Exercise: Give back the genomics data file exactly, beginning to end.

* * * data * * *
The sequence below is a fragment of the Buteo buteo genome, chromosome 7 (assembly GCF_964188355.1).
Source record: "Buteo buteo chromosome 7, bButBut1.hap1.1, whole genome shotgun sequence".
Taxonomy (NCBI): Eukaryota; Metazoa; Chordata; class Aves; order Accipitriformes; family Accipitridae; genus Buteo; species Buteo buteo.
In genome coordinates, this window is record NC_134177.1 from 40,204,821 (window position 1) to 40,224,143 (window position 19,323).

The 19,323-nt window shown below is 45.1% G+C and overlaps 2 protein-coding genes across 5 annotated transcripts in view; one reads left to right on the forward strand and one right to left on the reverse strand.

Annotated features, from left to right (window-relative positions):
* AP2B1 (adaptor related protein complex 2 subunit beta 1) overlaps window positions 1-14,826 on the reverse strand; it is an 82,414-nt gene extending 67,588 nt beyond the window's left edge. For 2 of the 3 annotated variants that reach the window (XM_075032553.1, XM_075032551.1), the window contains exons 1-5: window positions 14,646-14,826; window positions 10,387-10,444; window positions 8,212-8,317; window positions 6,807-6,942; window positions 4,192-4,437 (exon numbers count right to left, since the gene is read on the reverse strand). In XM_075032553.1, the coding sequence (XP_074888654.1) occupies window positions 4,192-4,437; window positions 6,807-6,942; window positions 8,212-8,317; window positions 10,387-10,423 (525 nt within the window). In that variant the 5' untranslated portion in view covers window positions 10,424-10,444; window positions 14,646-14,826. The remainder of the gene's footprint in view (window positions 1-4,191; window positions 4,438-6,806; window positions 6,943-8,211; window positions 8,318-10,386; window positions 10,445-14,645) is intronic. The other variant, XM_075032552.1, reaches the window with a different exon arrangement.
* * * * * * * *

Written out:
The sequence below is a fragment of the Buteo buteo genome, chromosome 7 (assembly GCF_964188355.1).
Source record: "Buteo buteo chromosome 7, bButBut1.hap1.1, whole genome shotgun sequence".
Taxonomy (NCBI): Eukaryota; Metazoa; Chordata; class Aves; order Accipitriformes; family Accipitridae; genus Buteo; species Buteo buteo.
In genome coordinates, this window is record NC_134177.1 from 40,204,821 (window position 1) to 40,224,143 (window position 19,323).

The 19,323-nt window shown below is 45.1% G+C and overlaps 2 protein-coding genes across 5 annotated transcripts in view; one reads left to right on the forward strand and one right to left on the reverse strand.

Annotated features, from left to right (window-relative positions):
* AP2B1 (adaptor related protein complex 2 subunit beta 1) overlaps window positions 1-14,826 on the reverse strand; it is an 82,414-nt gene extending 67,588 nt beyond the window's left edge. For 2 of the 3 annotated variants that reach the window (XM_075032553.1, XM_075032551.1), the window contains exons 1-5: window positions 14,646-14,826; window positions 10,387-10,444; window positions 8,212-8,317; window positions 6,807-6,942; window positions 4,192-4,437 (exon numbers count right to left, since the gene is read on the reverse strand). In XM_075032553.1, the coding sequence (XP_074888654.1) occupies window positions 4,192-4,437; window positions 6,807-6,942; window positions 8,212-8,317; window positions 10,387-10,423 (525 nt within the window). In that variant the 5' untranslated portion in view covers window positions 10,424-10,444; window positions 14,646-14,826. The remainder of the gene's footprint in view (window positions 1-4,191; window positions 4,438-6,806; window positions 6,943-8,211; window positions 8,318-10,386; window positions 10,445-14,645) is intronic. The other variant, XM_075032552.1, reaches the window with a different exon arrangement.